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Assisting collaboration in forest and grassland restoration, conservation and resource utilization—
for the benefit of all.

Process On the Ground

Going from Principles to On-the-Ground Projects

Each Forest Restoration Committee (FRC) goes from Principles to project selection in slightly different ways. However, there are certain components that the MFRC recommends that each FRC should utilize:

Early, enhanced engagement of diverse community interests in the selection, design and monitoring of restoration projects leads to broader public support for such efforts and more work getting accomplished on the ground.

Constructive engagement by the Forest Service with Restoration Committees, and support for concepts which underlie their formation, is essential to achieve the desired results.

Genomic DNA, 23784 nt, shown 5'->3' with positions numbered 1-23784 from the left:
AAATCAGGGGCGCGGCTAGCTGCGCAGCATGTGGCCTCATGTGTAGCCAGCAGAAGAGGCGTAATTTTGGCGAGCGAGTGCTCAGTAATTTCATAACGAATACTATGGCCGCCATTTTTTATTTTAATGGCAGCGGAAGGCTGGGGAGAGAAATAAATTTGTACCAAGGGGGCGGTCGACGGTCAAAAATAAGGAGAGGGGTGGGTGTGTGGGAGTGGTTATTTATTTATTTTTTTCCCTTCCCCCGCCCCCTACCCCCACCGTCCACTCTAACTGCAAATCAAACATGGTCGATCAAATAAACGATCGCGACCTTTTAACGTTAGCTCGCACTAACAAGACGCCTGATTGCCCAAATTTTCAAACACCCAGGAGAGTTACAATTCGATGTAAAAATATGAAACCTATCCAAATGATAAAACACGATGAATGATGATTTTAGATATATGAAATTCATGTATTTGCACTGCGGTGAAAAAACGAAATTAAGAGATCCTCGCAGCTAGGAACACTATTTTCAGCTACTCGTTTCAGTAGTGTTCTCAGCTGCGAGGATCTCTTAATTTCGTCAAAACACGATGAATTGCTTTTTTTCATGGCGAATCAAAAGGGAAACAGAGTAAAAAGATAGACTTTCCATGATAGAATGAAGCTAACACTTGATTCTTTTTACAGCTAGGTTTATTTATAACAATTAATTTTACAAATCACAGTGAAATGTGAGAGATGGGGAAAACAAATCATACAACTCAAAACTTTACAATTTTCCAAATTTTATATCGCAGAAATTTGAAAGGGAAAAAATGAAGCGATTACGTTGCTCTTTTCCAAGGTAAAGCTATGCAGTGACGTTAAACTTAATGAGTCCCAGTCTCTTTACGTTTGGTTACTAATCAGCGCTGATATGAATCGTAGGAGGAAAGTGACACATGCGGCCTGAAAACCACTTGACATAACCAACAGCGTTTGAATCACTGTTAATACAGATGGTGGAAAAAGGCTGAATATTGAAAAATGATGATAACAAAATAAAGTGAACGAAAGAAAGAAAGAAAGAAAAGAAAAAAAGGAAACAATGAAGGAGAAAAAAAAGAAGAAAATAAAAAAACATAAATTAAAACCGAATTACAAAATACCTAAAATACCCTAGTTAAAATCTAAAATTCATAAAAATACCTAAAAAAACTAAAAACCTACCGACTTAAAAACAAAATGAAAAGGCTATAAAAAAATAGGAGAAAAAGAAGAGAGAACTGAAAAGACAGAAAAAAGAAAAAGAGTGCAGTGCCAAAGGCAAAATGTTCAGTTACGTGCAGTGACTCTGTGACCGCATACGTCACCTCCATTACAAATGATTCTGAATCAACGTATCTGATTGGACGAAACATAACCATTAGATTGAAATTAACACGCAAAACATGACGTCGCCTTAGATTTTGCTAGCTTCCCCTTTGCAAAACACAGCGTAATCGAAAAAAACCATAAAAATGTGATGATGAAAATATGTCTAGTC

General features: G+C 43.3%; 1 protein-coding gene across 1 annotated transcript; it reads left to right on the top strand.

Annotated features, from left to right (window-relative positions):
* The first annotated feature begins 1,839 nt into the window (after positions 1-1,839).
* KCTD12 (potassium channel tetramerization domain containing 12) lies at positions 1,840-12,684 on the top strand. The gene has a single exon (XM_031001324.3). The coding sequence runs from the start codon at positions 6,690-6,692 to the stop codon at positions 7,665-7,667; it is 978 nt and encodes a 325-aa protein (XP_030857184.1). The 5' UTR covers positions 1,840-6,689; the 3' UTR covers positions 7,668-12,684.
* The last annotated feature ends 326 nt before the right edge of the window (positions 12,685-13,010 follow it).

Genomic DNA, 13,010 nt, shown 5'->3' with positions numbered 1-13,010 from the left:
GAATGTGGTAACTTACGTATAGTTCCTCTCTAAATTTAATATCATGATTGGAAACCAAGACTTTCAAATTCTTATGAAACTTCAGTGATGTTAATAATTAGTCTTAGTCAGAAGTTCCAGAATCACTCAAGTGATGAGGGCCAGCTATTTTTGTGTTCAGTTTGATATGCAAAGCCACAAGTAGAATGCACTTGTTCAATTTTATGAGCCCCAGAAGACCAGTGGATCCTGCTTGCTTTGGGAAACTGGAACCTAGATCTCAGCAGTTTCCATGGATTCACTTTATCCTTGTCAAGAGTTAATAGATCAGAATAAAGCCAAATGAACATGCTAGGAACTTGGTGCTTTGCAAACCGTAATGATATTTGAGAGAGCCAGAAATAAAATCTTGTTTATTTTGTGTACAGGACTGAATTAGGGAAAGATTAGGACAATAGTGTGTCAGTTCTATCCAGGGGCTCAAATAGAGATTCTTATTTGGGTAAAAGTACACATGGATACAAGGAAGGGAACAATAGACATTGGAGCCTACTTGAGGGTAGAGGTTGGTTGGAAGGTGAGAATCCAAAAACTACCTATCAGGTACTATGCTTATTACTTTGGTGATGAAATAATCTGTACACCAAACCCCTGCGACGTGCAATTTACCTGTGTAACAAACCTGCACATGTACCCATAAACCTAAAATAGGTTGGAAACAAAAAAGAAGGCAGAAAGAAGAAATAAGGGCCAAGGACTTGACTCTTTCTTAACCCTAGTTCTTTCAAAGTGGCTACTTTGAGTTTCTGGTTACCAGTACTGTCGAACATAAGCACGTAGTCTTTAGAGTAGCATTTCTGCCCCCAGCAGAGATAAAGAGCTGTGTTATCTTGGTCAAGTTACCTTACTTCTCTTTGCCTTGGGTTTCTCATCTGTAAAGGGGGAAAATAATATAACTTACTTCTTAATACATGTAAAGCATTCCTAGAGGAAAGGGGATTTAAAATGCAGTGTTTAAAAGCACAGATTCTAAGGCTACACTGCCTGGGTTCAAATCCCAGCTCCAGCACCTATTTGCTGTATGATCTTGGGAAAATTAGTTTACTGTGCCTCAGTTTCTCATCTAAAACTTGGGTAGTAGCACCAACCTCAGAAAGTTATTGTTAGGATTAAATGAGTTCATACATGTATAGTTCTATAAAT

Each FRC should assess its capacities, in terms of expertise, time commitment of members, etc., and determine the most appropriate scope of its involvement, as well as the areas of emphasis for that involvement.

Whenever possible, FRCs will be involved in project prioritization and planning before the Forest Service begins the NEPA process for specific projects. Recognizing that this will not always be feasible, the FRC will engage with the Forest Service before and during the development of proposed actions. Additionally, FRCs will also be involved at the program level, in helping to set the priorities and direction of restoration programs.

FRCs will be involved during the NEPA process through on-going consultation via a pre-established check-in process between the NEPA writer and the FRC and meetings with the Deciding Officer after public comment and before final decision.

When applicable, FRCs will work with the Forest Service to perform pre-project monitoring to establish baseline data, propose a desired monitoring plan and assess funding available and fundraising strategies/participation when needed.